Let’s conclude our critique of Eric Hyde’s analysis of atheist arguments, “Top 10 Most Common Atheist Arguments, and Why They Fail.” (Begin with part 1 here.)
“8. History is full of mother-child messiah cults, trinity godheads, and the like. Thus the Christian story is a myth like the rest.”
There’s a lot of straw-manning with the formulation of this and other arguments. I’ve never heard an atheist talk about supernatural story elements seen in other mythologies and then conclude that, because Christianity has them too, it must be a myth. Rather, we conclude that Christianity springing from a culture suffused with stories of dying-and-rising gods, virgin births, and other miracles suggests that Christianity is no more historically accurate than they are. Remember that Palestine was at the crossroads of Egypt, Persia, Greece, and Rome. The early Christian authors would be quite familiar with the supernatural tales from surrounding lands.
A counterfeit coin does not prove the non-existence of the authentic coin, it proves the exact opposite.
At this point in the argument, other apologists usually yield as little as possible and emphasize the differences between the Jesus resurrection and the rebirth of Dionysus, the Jesus virgin birth story and the godly parentage of Alexander the Great, and so on. (Of course the stories are different! If the Jesus story were identical to that of Dionysus, we’d call him “Dionysus.”) But Hyde admits that many of the supernatural story elements are common.
It seems only natural that if the advent of Christ was real it would permeate through the consciousness of mankind on some level regardless of their place in history. One should expect to find mankind replicating these stories, found in their own visions and dreams, again and again throughout history. And indeed, that is what we find.
Is he declaring that all roads lead to God? When a Hindu is told something by Krishna in a dream, that was actually the Christian god?
He imagines that the key elements of the Jesus story magically suffused through cultures, long before the Christian era. That’s a rather desperate attempt to salvage the story, and I’d like to see some evidence for this. But why grope for a supernatural explanation when the natural one leaves nothing unaddressed: Christianity broke away as a new religion just like countless others do, and it took on elements of the surrounding culture. Remember that the entire New Testament was written in Greek, and it couldn’t help but take on elements of the wider culture as it was passed orally for decades in Greek culture before being written down as the gospels.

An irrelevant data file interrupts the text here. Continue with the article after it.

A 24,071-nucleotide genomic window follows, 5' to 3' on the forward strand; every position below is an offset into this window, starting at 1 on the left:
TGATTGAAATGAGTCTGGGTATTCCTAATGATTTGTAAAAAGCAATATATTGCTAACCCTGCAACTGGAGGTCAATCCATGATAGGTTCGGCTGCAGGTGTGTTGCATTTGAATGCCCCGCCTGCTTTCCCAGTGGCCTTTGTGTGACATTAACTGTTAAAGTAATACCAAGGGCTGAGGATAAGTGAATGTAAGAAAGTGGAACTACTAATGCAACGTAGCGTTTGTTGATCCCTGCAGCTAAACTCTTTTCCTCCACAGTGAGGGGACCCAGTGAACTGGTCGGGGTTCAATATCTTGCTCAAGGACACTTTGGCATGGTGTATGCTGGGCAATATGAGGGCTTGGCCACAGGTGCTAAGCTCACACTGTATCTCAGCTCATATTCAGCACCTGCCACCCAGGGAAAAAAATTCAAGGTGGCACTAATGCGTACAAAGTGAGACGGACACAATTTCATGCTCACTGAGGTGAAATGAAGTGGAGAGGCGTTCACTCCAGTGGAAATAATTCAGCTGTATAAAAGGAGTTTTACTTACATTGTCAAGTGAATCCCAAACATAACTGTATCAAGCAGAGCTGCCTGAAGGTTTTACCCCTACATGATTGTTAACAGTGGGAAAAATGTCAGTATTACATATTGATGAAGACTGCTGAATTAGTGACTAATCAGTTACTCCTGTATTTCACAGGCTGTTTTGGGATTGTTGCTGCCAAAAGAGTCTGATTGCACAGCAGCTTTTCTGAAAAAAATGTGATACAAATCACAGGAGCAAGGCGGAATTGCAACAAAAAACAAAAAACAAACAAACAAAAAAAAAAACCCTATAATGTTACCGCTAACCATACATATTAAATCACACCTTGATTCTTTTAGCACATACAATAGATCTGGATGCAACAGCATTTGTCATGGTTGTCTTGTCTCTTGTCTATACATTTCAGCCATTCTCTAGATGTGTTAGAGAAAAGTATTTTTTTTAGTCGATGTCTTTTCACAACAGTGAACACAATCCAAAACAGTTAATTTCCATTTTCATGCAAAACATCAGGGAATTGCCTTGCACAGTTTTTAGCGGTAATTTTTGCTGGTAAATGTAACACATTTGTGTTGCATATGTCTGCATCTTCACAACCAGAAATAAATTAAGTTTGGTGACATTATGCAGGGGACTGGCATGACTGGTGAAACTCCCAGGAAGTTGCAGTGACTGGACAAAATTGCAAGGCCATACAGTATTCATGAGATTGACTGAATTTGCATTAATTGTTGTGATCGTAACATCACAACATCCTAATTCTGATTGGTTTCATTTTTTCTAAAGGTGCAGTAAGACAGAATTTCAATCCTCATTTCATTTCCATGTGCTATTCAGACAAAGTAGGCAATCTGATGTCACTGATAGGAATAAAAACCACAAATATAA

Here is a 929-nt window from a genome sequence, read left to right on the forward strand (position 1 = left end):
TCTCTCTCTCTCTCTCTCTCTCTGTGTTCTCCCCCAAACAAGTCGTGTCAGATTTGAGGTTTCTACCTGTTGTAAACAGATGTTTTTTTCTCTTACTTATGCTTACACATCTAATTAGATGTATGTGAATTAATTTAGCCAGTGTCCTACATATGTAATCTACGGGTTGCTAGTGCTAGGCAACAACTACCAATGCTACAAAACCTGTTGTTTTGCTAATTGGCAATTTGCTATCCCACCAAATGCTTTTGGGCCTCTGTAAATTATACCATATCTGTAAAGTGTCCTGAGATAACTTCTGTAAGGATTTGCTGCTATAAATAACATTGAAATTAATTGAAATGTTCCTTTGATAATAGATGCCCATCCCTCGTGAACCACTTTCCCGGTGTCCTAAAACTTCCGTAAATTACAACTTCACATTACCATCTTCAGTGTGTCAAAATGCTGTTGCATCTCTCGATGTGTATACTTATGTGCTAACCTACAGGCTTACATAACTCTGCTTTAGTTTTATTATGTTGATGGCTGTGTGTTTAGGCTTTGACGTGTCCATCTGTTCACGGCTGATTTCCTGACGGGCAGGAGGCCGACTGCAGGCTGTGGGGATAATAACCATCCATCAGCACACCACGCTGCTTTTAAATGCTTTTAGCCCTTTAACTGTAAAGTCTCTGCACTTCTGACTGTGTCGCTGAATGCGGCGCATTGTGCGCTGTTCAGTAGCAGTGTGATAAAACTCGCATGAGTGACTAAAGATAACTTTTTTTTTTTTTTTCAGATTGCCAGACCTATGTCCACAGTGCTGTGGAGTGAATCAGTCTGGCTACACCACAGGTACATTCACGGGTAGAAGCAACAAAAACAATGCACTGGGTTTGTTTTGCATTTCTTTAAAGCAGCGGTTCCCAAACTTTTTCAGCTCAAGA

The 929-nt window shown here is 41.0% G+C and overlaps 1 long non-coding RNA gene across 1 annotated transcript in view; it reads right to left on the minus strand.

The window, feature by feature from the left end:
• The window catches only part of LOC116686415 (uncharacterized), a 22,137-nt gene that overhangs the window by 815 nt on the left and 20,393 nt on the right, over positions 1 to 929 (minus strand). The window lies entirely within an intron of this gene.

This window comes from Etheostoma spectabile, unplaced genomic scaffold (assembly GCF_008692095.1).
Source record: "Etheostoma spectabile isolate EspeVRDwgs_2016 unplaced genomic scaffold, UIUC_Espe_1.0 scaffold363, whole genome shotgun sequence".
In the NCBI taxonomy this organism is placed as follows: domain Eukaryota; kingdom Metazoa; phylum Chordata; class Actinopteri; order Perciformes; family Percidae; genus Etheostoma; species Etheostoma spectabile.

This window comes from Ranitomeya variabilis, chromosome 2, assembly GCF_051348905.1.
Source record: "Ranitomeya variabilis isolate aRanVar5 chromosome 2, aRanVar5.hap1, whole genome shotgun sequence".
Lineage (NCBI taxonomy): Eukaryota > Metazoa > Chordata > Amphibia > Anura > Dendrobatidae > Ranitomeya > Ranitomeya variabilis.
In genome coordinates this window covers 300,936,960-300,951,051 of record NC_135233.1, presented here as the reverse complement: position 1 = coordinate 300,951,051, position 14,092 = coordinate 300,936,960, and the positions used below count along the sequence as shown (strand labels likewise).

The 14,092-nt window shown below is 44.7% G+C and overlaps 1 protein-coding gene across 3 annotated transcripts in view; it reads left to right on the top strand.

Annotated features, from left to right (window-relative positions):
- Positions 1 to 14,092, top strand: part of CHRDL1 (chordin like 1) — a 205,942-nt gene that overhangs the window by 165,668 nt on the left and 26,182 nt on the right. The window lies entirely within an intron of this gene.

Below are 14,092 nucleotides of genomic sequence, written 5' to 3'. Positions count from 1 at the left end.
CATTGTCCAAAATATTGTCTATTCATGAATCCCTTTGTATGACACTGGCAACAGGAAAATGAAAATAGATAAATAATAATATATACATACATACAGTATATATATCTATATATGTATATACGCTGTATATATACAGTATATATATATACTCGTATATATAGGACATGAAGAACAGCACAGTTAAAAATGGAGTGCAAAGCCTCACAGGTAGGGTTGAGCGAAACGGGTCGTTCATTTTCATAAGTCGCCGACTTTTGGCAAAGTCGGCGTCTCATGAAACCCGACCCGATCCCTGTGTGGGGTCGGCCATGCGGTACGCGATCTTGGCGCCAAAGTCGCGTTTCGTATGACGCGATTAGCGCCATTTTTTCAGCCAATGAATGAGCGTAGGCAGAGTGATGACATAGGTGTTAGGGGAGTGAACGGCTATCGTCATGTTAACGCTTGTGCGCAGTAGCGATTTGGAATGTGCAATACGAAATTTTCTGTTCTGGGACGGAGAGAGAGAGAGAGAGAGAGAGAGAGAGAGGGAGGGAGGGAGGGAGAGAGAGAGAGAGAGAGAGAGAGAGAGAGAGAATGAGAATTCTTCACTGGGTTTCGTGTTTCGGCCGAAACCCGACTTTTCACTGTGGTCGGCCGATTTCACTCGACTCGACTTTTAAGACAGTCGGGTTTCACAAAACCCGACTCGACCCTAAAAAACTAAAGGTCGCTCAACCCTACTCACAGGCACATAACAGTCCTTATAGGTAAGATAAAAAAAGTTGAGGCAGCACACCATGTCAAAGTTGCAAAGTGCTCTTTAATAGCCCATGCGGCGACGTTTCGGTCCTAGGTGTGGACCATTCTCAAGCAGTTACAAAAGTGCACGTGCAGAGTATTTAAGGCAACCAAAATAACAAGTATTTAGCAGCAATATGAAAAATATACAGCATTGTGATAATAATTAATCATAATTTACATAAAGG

“9. The God of the Bible is evil. A God who allows so much suffering and death can be nothing but evil.”
This is the Problem of Evil, and Hyde agrees that it’s a powerful argument. He responds with the popular appeal to objective moral truth.
The argument takes as its presupposition that good and evil are real; that there is an ultimate standard of good and evil that supersedes mere fanciful “ideas” about what is good and evil.
He imagines that objective morality—morality that is true whether or not there’s anyone here to appreciate it—exists, and the atheist knows it. The tables are turned, and the atheist must acknowledge God as the grounding of his morality.
Nope. I need evidence for this objective morality, and Hyde provides none. He just asserts it with his reference to an “ultimate standard.” Hypothesizing objective morality is unnecessary to explain human morality. Look up “morality” in the dictionary to see that the concept works fine without an assumed objectivity.
It’s weird for someone who does not believe in ultimate good and evil to condemn God as evil because He did not achieve their personal vision of good.
Who decides what my moral beliefs are but me? I’ll grant that I’m an imperfect judge, but the buck stops here. I’m all I’ve got, and that’s true for everyone else.
The same goes for claims of God’s existence. When you consider the evil that God does in the Old Testament, does this look like the actions of an all-good god? We don’t presuppose God and then hammer the facts to fit; we evaluate the claims to see if the evidence points there. And Christianity fails with this mismatch between the claims of an all-good god versus reality and their own holy book.
“10. Evolution has answered the question of where we came from. There is no need for ignorant ancient myths anymore.”
He says that the evolution vs. Creationism debate is where we see the Christian challenge to science most clearly played out. His strawman version of the atheist argument is that science will eventually answer all questions about reality. This isn’t my position; I simply say that science has a remarkable track record for teaching us about reality, while religion has taught us absolutely nothing. Religion makes claims—that there is life after death, for example—but these are always without sufficient evidence.
Hyde declares that he has lost all interest in the debate and says, “Usually both sides of the debate use large amounts of dishonesty in order to gain points.” What’s dishonest about the evolution side? It’s the overwhelming scientific consensus. As laymen, we can gnash our teeth about that consensus, but we’re still obliged to accept it as the best provisional explanation that we have.
(Incredibly, I’ve come across Creationists who claim that evolution isn’t the scientific consensus. Just to put the final nail in that coffin, I’ve included an appendix below of many sources, both from within the scientific community as well as from evolution deniers, making clear that evolution is indeed the consensus.)